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Kerry Katona signs up for Cardiff bipolar study

13 May 2009

Television celebrity Kerry Katona is one of the latest bipolar sufferers to volunteer for the world’s largest study into the disorder, run from Cardiff University.

The former Atomic Kitten star and I’m a Celebrity…winner has had a long struggle with bipolar disorder, often in the public eye.

Anxious to learn more about the disorder, and to contribute to scientific research into its origins, she recently visited Professor Nick Craddock at Cardiff University’s School of Medicine. Her discoveries are to be shown on her latest MTV series Kerry Katona: What’s the Problem?

Kerry was shown the laboratory where Professor Craddock and his team are working to identify the causes and triggers of bipolar disorder. The study aims to improve understanding of this severe mood disorder, in the hope this will lead to improved treatment and a better quality of life for those who suffer.

Kerry also donated a blood sample for the research project. Professor Craddock explained that bipolar affects people in many different ways, and the team needs to study as many people as possible to understand the full range of the disorder. Working with colleagues at the University of Birmingham, the team is aiming to recruit 6,000 bipolar sufferers to the study.

Professor Craddock also conducts a detailed interview with Kerry about her mood disorder and her past. MTV viewers will see him reassure her that many other bipolar sufferers have been through similar experiences and feelings to those she describes.

Professor Craddock said: "Kerry had a real interest in learning more about bipolar and about the work we are doing here. We were very grateful to her - as we are to all our volunteers - for contributing to our search for the causes of this important and serious illness. There’s still a lot we don’t know about bipolar but I hope we were able to provide Kerry with some of the answers she was looking for."

Kerry Katona: What’s the problem? is broadcast on MTV One this Sunday (May 17) at 10pm and follows Kerry on a journey to live with her disorder and understand more about it.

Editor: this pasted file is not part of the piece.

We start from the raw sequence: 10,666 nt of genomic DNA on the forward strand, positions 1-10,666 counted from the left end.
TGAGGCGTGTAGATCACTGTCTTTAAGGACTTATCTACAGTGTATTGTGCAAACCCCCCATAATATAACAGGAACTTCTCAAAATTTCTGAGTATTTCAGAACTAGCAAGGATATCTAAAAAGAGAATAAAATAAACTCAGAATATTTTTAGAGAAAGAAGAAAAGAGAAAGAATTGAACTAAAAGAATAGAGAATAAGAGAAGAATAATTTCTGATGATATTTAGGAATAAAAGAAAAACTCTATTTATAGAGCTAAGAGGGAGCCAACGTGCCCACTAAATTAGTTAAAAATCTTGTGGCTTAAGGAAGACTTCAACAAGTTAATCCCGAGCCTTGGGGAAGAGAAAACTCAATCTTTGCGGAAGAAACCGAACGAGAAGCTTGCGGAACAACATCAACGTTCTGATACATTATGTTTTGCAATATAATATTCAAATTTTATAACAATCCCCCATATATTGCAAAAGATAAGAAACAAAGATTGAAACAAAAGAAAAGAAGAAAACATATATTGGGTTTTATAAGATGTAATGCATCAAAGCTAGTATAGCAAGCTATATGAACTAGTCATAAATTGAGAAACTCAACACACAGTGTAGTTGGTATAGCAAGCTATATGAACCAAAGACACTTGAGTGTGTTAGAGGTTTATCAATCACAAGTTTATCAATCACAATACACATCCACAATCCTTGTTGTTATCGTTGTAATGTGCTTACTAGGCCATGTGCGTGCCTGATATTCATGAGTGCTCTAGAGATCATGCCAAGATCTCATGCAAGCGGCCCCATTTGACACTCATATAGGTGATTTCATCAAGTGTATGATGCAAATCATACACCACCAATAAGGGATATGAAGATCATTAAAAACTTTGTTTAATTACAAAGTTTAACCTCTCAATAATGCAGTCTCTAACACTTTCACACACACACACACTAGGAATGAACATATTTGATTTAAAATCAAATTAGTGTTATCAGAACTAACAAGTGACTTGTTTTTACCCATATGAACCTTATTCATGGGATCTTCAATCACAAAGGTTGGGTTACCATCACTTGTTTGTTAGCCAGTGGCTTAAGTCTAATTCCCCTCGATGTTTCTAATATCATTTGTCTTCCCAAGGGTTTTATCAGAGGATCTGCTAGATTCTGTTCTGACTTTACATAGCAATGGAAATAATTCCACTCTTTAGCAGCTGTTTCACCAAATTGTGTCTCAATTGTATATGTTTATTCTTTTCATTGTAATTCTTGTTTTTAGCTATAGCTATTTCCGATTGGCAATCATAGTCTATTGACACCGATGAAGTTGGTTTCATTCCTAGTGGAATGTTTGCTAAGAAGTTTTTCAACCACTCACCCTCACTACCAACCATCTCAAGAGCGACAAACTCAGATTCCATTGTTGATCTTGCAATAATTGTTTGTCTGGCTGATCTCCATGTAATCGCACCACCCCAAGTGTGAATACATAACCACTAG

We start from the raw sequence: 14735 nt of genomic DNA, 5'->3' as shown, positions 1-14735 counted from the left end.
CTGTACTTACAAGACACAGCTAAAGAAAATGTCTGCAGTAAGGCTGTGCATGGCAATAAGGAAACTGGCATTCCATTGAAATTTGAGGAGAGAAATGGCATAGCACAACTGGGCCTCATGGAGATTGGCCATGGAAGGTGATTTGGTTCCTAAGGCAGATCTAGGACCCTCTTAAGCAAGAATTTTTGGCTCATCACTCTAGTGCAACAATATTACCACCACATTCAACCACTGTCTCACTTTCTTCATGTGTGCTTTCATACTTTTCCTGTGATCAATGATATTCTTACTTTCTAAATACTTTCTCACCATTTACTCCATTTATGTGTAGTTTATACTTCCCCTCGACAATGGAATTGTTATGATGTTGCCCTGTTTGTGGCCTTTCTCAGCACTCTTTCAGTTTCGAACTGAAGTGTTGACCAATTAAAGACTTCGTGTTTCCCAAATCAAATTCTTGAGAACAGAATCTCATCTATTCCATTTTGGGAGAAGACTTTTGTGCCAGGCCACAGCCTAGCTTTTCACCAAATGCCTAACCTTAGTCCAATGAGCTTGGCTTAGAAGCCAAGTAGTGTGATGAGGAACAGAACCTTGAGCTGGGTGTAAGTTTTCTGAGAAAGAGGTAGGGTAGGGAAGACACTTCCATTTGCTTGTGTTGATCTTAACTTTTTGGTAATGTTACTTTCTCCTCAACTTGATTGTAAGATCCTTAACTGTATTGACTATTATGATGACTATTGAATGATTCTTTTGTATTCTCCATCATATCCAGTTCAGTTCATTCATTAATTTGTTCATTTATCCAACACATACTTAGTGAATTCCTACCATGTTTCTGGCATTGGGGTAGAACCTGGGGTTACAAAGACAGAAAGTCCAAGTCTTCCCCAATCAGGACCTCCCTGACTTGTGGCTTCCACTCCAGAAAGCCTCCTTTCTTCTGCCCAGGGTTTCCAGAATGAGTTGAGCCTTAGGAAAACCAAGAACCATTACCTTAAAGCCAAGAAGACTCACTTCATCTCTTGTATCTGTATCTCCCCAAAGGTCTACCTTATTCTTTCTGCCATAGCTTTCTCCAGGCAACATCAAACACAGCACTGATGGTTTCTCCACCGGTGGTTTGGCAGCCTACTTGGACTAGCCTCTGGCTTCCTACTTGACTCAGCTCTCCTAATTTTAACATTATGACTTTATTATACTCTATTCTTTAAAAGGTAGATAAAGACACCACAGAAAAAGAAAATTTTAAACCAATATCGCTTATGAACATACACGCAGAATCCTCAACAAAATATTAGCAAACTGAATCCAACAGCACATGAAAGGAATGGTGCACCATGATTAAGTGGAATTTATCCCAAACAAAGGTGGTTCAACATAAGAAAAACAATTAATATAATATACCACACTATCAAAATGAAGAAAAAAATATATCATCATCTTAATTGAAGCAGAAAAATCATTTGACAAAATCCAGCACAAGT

She is not the first celebrity to have visited Professor Craddock to discuss bipolar disorder. The actor and writer Stephen Fry came to the School of Medicine in 2006 to discuss his condition and also contributed to the research study.

The Cardiff team is still looking for bipolar sufferers to come forward to help with the research. Further information about the study, and how to take part, can be found at www.bdrn.org or www.cardiff.ac.uk/medic/subsites/bipolar/studies . Alternatively, you can contact the Mood Disorders Research Group on 02920 744392 or e-mail moodresearch@cardiff.ac.uk .

ENDS

Notes to editors

For further information, please contact:

Professor Nick Craddock,
School of Medicine,
Cardiff University,

Tel 02920 687067
email: craddockn@cardiff.ac.uk

Stephen Rouse,
Public Relations Office,
Cardiff University.

Tel: 029 2087 5596
email: RouseS@cardiff.ac.uk

Cardiff University

Cardiff University is recognised in independent government assessments as one of Britain’s leading teaching and research universities and is a member of the Russell Group of the UK’s most research intensive universities. Among its academic staff are two Nobel Laureates, including the winner of the 2007 Nobel Prize for Medicine, Professor Sir Martin Evans.

Founded by Royal Charter in 1883, today the University combines impressive modern facilities and a dynamic approach to teaching and research. The University’s breadth of expertise in research and research-led teaching encompasses: the humanities; the natural, physical, health, life and social sciences; engineering and technology; preparation for a wide range of professions; and a longstanding commitment to lifelong learning. Visit the University website at: www.cardiff.ac.uk

SR

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